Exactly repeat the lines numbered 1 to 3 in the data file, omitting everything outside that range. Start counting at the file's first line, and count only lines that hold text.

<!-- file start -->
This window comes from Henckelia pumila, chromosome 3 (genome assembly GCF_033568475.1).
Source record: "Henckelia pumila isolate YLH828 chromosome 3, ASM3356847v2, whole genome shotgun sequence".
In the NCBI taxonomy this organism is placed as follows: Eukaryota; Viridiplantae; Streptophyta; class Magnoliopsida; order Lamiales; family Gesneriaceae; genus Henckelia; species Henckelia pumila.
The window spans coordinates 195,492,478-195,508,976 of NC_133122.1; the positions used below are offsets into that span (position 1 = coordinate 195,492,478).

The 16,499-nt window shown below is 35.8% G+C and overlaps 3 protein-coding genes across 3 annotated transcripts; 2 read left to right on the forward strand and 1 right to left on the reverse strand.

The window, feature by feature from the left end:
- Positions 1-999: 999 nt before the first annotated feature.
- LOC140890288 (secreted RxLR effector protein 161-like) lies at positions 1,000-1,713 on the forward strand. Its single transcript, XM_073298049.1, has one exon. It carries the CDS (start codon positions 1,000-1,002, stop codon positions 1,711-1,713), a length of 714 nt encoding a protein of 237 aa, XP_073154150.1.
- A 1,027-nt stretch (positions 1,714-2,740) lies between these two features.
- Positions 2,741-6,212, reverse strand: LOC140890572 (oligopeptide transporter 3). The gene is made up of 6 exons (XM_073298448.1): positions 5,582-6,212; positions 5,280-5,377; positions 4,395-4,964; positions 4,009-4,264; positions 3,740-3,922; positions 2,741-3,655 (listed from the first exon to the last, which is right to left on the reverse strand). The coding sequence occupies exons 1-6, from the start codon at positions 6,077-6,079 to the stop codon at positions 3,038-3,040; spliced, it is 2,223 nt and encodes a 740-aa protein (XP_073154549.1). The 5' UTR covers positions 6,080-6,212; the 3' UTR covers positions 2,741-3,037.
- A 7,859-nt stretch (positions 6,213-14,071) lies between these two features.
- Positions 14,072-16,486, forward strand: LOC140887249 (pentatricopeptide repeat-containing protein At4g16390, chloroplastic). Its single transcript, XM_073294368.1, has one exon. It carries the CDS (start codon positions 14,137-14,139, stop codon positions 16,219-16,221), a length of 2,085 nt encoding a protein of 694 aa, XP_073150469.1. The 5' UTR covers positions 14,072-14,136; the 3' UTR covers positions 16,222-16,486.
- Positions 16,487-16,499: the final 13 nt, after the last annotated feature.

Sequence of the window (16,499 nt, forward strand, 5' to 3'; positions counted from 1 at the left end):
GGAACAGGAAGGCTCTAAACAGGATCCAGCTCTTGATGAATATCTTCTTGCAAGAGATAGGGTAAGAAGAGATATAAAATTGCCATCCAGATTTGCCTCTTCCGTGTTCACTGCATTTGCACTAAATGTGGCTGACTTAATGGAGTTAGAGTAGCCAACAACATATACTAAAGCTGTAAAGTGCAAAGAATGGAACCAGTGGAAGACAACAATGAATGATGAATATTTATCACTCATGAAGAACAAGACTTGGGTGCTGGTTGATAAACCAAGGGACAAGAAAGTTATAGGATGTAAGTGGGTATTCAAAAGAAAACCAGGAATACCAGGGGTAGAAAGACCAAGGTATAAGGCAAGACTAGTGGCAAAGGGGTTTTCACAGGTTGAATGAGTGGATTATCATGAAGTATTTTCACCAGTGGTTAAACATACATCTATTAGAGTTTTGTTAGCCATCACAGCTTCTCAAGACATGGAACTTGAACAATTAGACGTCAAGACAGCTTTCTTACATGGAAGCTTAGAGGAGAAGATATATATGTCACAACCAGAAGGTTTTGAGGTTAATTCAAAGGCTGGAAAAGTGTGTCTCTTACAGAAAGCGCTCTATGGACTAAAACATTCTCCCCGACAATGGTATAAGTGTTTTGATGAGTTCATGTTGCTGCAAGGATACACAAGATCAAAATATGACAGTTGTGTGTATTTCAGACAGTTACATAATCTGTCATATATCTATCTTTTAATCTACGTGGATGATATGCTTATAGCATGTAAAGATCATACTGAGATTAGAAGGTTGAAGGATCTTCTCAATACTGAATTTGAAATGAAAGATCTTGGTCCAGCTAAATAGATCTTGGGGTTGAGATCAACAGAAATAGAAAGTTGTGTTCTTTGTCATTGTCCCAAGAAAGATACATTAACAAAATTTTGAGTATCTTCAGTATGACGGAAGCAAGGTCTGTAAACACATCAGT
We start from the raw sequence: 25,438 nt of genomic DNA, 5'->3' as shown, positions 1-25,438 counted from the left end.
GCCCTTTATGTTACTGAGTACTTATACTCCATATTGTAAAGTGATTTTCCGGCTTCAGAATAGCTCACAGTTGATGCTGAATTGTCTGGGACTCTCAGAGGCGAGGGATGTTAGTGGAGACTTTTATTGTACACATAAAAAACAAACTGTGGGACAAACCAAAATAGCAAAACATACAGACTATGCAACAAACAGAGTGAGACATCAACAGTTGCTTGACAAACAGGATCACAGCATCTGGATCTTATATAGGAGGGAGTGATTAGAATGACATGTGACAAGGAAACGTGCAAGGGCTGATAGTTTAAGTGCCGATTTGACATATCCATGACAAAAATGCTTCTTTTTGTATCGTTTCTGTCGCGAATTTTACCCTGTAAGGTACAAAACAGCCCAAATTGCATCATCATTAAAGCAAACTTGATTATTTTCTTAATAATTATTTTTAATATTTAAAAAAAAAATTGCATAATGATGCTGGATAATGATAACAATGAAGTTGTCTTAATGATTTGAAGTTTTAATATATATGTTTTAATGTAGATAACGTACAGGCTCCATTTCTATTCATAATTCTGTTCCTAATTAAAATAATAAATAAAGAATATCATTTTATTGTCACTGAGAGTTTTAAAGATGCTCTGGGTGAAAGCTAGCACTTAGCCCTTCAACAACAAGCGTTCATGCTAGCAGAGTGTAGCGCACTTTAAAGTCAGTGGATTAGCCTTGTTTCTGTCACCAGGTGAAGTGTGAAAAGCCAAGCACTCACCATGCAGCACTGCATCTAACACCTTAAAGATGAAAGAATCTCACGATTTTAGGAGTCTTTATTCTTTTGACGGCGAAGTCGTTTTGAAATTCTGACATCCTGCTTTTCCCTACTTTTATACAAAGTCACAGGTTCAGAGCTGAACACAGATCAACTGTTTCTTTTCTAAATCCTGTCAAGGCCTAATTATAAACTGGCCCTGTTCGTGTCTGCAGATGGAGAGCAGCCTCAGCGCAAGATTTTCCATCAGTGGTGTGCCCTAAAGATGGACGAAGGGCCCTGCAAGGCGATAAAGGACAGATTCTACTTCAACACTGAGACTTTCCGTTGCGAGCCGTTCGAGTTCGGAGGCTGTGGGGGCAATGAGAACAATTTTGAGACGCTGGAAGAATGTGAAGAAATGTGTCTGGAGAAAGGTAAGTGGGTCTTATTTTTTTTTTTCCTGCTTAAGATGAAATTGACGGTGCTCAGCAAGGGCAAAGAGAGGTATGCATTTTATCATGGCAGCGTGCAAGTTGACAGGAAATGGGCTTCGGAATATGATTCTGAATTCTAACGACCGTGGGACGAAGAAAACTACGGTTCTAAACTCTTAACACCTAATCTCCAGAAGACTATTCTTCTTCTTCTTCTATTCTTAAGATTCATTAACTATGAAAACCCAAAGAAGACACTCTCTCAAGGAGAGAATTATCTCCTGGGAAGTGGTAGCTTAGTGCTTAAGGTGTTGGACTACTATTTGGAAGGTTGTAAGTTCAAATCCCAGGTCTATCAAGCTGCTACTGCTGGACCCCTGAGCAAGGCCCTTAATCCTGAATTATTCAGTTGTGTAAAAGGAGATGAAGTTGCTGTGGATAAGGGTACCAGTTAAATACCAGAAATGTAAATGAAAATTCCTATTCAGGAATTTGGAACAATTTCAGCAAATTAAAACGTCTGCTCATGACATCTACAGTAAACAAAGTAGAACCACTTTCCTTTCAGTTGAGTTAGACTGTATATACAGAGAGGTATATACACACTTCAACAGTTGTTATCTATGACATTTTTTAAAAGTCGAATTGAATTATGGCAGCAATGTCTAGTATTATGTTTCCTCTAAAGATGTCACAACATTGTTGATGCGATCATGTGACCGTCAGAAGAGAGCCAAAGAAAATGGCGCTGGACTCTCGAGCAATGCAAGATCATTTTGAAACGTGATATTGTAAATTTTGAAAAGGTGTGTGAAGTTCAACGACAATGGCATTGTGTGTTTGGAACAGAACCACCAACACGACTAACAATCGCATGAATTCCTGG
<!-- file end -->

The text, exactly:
This window comes from Henckelia pumila, chromosome 3 (genome assembly GCF_033568475.1).
Source record: "Henckelia pumila isolate YLH828 chromosome 3, ASM3356847v2, whole genome shotgun sequence".
In the NCBI taxonomy this organism is placed as follows: Eukaryota; Viridiplantae; Streptophyta; class Magnoliopsida; order Lamiales; family Gesneriaceae; genus Henckelia; species Henckelia pumila.